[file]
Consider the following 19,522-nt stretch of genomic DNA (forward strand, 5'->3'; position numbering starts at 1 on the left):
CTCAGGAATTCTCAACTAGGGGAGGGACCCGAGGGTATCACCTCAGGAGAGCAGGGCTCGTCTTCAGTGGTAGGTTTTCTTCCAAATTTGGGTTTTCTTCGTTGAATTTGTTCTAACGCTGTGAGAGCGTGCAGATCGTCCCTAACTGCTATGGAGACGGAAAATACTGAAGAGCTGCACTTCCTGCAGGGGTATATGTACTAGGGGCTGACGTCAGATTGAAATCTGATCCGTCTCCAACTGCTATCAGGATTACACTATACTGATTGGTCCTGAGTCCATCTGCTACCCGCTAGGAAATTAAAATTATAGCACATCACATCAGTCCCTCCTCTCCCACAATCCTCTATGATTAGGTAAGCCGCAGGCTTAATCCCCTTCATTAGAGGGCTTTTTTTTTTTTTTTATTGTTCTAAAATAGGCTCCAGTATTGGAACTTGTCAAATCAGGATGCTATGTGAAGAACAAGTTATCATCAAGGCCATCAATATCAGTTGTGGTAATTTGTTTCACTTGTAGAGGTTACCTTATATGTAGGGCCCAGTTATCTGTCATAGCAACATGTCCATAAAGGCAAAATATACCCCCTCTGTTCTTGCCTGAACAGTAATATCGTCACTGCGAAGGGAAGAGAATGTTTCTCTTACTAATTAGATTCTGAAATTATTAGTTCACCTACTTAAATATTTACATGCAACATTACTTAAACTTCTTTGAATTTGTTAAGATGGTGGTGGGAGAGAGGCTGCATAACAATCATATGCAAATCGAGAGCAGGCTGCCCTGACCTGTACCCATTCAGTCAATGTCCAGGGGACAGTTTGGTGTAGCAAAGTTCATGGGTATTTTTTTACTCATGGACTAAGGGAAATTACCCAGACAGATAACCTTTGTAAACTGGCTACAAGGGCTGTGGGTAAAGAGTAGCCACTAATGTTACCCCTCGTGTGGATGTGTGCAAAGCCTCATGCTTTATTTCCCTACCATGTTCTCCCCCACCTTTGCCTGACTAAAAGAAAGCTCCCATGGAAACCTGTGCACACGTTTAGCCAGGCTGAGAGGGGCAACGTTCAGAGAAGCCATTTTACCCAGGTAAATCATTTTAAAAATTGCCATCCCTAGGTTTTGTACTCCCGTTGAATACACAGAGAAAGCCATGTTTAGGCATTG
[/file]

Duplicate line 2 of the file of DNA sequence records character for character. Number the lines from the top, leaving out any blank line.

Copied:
CTCAGGAATTCTCAACTAGGGGAGGGACCCGAGGGTATCACCTCAGGAGAGCAGGGCTCGTCTTCAGTGGTAGGTTTTCTTCCAAATTTGGGTTTTCTTCGTTGAATTTGTTCTAACGCTGTGAGAGCGTGCAGATCGTCCCTAACTGCTATGGAGACGGAAAATACTGAAGAGCTGCACTTCCTGCAGGGGTATATGTACTAGGGGCTGACGTCAGATTGAAATCTGATCCGTCTCCAACTGCTATCAGGATTACACTATACTGATTGGTCCTGAGTCCATCTGCTACCCGCTAGGAAATTAAAATTATAGCACATCACATCAGTCCCTCCTCTCCCACAATCCTCTATGATTAGGTAAGCCGCAGGCTTAATCCCCTTCATTAGAGGGCTTTTTTTTTTTTTTTATTGTTCTAAAATAGGCTCCAGTATTGGAACTTGTCAAATCAGGATGCTATGTGAAGAACAAGTTATCATCAAGGCCATCAATATCAGTTGTGGTAATTTGTTTCACTTGTAGAGGTTACCTTATATGTAGGGCCCAGTTATCTGTCATAGCAACATGTCCATAAAGGCAAAATATACCCCCTCTGTTCTTGCCTGAACAGTAATATCGTCACTGCGAAGGGAAGAGAATGTTTCTCTTACTAATTAGATTCTGAAATTATTAGTTCACCTACTTAAATATTTACATGCAACATTACTTAAACTTCTTTGAATTTGTTAAGATGGTGGTGGGAGAGAGGCTGCATAACAATCATATGCAAATCGAGAGCAGGCTGCCCTGACCTGTACCCATTCAGTCAATGTCCAGGGGACAGTTTGGTGTAGCAAAGTTCATGGGTATTTTTTTACTCATGGACTAAGGGAAATTACCCAGACAGATAACCTTTGTAAACTGGCTACAAGGGCTGTGGGTAAAGAGTAGCCACTAATGTTACCCCTCGTGTGGATGTGTGCAAAGCCTCATGCTTTATTTCCCTACCATGTTCTCCCCCACCTTTGCCTGACTAAAAGAAAGCTCCCATGGAAACCTGTGCACACGTTTAGCCAGGCTGAGAGGGGCAACGTTCAGAGAAGCCATTTTACCCAGGTAAATCATTTTAAAAATTGCCATCCCTAGGTTTTGTACTCCCGTTGAATACACAGAGAAAGCCATGTTTAGGCATTG